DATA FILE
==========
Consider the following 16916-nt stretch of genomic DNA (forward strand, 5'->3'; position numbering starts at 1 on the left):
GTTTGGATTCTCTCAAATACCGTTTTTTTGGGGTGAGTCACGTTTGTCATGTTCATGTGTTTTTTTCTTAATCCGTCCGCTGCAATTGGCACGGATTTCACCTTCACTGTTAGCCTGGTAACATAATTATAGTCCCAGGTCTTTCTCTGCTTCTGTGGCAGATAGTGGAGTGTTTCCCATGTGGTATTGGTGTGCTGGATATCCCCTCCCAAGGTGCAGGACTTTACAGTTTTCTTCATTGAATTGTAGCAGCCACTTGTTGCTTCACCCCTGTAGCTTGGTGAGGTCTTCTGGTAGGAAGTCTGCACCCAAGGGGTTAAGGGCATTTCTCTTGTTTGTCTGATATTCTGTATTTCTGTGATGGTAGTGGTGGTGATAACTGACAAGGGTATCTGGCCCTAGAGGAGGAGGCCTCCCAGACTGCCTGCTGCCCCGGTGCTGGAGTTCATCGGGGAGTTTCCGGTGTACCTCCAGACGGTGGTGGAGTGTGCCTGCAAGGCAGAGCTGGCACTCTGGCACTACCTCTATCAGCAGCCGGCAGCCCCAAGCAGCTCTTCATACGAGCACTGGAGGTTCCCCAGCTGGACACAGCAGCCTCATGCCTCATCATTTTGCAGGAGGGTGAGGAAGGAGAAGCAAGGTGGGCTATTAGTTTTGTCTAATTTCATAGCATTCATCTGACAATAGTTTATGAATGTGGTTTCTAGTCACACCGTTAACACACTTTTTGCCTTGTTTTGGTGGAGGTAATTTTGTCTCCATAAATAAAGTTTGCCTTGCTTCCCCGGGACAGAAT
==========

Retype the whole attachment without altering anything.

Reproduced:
Consider the following 16916-nt stretch of genomic DNA (forward strand, 5'->3'; position numbering starts at 1 on the left):
GTTTGGATTCTCTCAAATACCGTTTTTTTGGGGTGAGTCACGTTTGTCATGTTCATGTGTTTTTTTCTTAATCCGTCCGCTGCAATTGGCACGGATTTCACCTTCACTGTTAGCCTGGTAACATAATTATAGTCCCAGGTCTTTCTCTGCTTCTGTGGCAGATAGTGGAGTGTTTCCCATGTGGTATTGGTGTGCTGGATATCCCCTCCCAAGGTGCAGGACTTTACAGTTTTCTTCATTGAATTGTAGCAGCCACTTGTTGCTTCACCCCTGTAGCTTGGTGAGGTCTTCTGGTAGGAAGTCTGCACCCAAGGGGTTAAGGGCATTTCTCTTGTTTGTCTGATATTCTGTATTTCTGTGATGGTAGTGGTGGTGATAACTGACAAGGGTATCTGGCCCTAGAGGAGGAGGCCTCCCAGACTGCCTGCTGCCCCGGTGCTGGAGTTCATCGGGGAGTTTCCGGTGTACCTCCAGACGGTGGTGGAGTGTGCCTGCAAGGCAGAGCTGGCACTCTGGCACTACCTCTATCAGCAGCCGGCAGCCCCAAGCAGCTCTTCATACGAGCACTGGAGGTTCCCCAGCTGGACACAGCAGCCTCATGCCTCATCATTTTGCAGGAGGGTGAGGAAGGAGAAGCAAGGTGGGCTATTAGTTTTGTCTAATTTCATAGCATTCATCTGACAATAGTTTATGAATGTGGTTTCTAGTCACACCGTTAACACACTTTTTGCCTTGTTTTGGTGGAGGTAATTTTGTCTCCATAAATAAAGTTTGCCTTGCTTCCCCGGGACAGAAT